From Medscape: “Through Project Liberty, New York established the Crisis Counseling Assistance and Training Program (CCP). And it didn’t take us long to realize that what affected people need following a disaster is not necessarily psychotherapy, as might be expected, but in fact crisis counseling, or helping impacted individuals and their families regain control of their anxieties and effectively respond to an immediate disaster. This proved true not only after 9/11 but also after other recent disasters, including Hurricanes Katrina and Sandy. The mental health system must now step up again to assuage fears and anxieties—both individual and collective—around the rapidly spreading COVID-19 pandemic.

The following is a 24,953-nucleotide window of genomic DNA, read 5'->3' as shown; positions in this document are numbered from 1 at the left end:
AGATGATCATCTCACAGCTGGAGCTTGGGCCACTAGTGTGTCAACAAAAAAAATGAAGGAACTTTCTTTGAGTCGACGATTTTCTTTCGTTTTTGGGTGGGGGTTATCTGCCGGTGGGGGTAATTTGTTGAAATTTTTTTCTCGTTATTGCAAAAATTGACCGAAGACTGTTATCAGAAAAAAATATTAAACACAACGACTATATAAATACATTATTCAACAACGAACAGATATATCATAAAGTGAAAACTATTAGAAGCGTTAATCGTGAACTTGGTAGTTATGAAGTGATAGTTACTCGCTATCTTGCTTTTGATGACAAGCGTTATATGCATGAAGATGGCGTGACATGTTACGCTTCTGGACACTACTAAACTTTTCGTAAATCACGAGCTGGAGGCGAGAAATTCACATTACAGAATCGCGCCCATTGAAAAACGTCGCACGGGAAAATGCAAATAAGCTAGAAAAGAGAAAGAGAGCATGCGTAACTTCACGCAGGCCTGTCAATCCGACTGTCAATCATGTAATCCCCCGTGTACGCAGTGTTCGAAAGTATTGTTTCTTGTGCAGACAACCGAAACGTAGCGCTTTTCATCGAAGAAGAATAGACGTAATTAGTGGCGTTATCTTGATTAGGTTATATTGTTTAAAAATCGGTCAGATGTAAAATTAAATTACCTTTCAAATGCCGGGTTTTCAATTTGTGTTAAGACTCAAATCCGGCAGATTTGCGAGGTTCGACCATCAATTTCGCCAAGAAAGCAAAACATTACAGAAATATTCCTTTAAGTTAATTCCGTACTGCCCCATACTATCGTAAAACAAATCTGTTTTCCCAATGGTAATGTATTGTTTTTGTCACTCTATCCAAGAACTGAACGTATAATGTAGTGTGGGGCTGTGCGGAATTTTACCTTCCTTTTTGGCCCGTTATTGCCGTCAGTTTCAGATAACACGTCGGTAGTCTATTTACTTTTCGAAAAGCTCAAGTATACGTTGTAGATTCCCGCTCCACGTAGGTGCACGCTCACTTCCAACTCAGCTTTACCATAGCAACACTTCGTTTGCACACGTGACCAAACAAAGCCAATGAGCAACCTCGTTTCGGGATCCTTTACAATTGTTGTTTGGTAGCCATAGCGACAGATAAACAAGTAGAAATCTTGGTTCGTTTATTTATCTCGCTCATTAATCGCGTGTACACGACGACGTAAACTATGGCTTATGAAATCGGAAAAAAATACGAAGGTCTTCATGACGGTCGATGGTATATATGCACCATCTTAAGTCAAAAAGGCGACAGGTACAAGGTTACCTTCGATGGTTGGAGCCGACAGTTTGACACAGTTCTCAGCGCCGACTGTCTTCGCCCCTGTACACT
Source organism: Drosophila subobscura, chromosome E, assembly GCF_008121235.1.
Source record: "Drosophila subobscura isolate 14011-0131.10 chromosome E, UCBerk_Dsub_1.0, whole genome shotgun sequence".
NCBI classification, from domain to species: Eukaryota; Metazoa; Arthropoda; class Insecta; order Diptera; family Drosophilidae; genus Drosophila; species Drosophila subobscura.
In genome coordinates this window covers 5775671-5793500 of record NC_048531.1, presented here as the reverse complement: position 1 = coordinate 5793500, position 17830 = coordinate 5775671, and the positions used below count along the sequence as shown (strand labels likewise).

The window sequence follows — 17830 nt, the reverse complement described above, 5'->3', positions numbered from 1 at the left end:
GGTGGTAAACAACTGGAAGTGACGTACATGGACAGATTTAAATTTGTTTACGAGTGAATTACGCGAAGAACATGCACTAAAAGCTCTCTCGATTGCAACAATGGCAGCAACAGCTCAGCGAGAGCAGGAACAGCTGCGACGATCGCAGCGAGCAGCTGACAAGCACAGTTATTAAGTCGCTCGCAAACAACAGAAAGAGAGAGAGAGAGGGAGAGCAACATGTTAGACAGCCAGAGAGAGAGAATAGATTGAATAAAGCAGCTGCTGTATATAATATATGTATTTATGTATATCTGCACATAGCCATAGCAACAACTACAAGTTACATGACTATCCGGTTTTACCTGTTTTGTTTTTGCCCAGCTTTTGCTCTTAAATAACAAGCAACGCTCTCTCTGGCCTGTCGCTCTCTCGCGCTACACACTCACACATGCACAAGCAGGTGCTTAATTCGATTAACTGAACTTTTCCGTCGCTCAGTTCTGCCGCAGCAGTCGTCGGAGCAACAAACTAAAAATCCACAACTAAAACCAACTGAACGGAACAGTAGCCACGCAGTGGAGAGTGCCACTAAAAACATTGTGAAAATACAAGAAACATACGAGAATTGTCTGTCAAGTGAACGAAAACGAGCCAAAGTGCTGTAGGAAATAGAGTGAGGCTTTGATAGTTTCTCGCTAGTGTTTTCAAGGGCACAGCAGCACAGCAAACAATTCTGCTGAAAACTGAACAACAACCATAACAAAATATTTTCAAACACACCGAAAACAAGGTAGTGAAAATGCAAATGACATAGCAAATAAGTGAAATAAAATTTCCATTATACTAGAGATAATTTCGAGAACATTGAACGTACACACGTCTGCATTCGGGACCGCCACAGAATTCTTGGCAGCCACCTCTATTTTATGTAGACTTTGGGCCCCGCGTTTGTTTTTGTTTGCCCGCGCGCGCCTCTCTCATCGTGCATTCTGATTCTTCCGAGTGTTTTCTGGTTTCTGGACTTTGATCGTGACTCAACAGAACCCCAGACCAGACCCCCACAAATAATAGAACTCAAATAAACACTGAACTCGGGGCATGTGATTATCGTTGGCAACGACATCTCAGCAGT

So, what is crisis counseling?
A person’s usual adaptive, problem-solving capabilities are often compromised after a disaster, but they are there, and if accessed, they can help those afflicted with mental symptoms following a crisis to mentally endure. Ensuring safety and promoting return to functioning, as well as being informed about immediately available resources, are the central objectives of crisis counseling, thereby making it a different approach from traditional psychotherapy.”